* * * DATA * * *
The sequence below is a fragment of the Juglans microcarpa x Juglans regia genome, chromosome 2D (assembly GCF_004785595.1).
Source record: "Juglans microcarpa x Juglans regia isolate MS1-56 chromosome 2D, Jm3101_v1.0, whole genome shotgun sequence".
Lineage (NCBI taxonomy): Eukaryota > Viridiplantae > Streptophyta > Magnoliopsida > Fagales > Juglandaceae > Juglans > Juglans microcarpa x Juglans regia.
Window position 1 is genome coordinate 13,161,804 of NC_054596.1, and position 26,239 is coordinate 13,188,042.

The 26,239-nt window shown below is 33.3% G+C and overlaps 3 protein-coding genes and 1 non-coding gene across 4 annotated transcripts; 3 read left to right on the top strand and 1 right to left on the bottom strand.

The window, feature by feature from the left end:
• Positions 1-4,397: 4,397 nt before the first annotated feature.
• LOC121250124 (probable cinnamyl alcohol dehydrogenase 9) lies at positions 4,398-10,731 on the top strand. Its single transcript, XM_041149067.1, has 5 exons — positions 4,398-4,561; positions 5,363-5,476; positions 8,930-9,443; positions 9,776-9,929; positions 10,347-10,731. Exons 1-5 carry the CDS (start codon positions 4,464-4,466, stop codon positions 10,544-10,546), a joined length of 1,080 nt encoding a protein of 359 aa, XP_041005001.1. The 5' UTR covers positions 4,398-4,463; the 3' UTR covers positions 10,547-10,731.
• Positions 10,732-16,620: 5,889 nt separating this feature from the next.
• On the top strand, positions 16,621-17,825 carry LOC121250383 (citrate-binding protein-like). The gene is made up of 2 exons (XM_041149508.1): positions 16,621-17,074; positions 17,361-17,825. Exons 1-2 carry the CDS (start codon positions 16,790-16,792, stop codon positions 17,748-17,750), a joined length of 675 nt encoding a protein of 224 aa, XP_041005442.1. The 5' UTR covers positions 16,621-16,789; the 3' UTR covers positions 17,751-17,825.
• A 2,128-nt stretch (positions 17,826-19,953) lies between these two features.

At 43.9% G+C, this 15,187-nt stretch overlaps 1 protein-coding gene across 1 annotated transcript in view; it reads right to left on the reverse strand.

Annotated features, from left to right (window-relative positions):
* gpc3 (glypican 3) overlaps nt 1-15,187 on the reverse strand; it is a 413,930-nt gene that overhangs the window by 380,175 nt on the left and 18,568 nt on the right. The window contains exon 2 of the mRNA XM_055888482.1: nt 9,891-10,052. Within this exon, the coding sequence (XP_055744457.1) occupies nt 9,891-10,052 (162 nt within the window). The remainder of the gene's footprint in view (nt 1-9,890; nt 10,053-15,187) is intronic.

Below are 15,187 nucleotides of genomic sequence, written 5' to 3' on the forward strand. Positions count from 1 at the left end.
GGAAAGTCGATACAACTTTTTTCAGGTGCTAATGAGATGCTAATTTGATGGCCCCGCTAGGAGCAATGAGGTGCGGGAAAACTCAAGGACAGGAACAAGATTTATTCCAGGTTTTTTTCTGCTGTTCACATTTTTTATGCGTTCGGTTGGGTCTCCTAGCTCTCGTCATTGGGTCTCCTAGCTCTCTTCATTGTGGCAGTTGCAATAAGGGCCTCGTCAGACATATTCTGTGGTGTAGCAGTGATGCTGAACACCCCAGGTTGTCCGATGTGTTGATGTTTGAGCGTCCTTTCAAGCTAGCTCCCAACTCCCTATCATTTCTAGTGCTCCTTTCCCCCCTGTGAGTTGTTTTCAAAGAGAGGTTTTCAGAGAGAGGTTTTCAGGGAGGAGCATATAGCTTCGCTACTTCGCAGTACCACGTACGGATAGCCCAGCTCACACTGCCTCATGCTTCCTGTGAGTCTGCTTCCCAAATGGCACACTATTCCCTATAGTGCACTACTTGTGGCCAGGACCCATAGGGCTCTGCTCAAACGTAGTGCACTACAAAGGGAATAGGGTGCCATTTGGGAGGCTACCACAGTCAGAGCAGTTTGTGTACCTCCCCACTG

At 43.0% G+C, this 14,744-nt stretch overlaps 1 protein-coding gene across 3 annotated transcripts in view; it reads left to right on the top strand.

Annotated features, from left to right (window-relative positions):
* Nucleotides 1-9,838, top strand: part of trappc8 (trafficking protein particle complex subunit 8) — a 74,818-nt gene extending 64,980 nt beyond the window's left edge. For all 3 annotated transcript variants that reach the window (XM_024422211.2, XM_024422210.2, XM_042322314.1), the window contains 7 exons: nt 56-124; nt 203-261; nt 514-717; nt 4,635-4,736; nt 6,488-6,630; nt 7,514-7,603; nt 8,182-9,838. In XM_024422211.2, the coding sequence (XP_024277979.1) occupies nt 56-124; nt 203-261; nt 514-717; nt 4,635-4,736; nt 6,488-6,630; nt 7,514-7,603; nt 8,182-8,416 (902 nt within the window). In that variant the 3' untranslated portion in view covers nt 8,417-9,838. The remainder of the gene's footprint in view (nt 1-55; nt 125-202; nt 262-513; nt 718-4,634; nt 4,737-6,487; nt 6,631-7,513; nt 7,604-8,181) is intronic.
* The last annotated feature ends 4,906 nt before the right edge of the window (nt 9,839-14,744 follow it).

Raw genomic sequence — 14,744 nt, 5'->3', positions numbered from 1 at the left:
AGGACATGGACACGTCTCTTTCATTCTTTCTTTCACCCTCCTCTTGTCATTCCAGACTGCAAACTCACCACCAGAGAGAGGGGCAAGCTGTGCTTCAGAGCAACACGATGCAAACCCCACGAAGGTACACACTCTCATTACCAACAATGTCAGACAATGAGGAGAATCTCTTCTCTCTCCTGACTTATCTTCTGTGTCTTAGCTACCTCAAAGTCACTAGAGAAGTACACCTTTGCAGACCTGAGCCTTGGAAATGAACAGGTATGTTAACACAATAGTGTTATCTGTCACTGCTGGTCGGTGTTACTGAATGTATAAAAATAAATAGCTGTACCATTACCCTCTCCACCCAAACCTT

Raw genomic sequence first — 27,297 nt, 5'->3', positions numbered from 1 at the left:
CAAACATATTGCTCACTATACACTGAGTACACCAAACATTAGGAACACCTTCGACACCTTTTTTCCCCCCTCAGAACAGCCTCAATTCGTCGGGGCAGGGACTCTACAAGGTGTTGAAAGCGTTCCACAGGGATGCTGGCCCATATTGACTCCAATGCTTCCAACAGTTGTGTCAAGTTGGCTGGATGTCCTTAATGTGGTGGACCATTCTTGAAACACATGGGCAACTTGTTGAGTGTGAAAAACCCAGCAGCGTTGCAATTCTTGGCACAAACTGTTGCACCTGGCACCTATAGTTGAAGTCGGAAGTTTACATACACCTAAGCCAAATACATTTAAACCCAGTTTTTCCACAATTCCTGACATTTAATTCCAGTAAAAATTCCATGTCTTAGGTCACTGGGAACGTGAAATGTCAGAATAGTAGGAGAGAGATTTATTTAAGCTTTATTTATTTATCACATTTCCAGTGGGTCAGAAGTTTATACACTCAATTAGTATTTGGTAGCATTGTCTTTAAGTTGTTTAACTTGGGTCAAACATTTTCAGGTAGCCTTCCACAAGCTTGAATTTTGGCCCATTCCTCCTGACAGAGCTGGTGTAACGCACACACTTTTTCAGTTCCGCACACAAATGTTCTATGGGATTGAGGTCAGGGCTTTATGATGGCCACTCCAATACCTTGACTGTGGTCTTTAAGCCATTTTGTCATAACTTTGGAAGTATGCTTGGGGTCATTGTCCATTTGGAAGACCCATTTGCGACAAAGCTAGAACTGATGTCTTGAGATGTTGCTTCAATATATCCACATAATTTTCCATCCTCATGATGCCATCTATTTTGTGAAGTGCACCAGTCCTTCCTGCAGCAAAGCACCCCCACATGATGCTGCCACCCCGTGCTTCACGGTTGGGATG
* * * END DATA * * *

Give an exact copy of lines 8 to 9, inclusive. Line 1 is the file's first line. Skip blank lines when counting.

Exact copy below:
• LOC121250124 (probable cinnamyl alcohol dehydrogenase 9) lies at positions 4,398-10,731 on the top strand. Its single transcript, XM_041149067.1, has 5 exons — positions 4,398-4,561; positions 5,363-5,476; positions 8,930-9,443; positions 9,776-9,929; positions 10,347-10,731. Exons 1-5 carry the CDS (start codon positions 4,464-4,466, stop codon positions 10,544-10,546), a joined length of 1,080 nt encoding a protein of 359 aa, XP_041005001.1. The 5' UTR covers positions 4,398-4,463; the 3' UTR covers positions 10,547-10,731.
• Positions 10,732-16,620: 5,889 nt separating this feature from the next.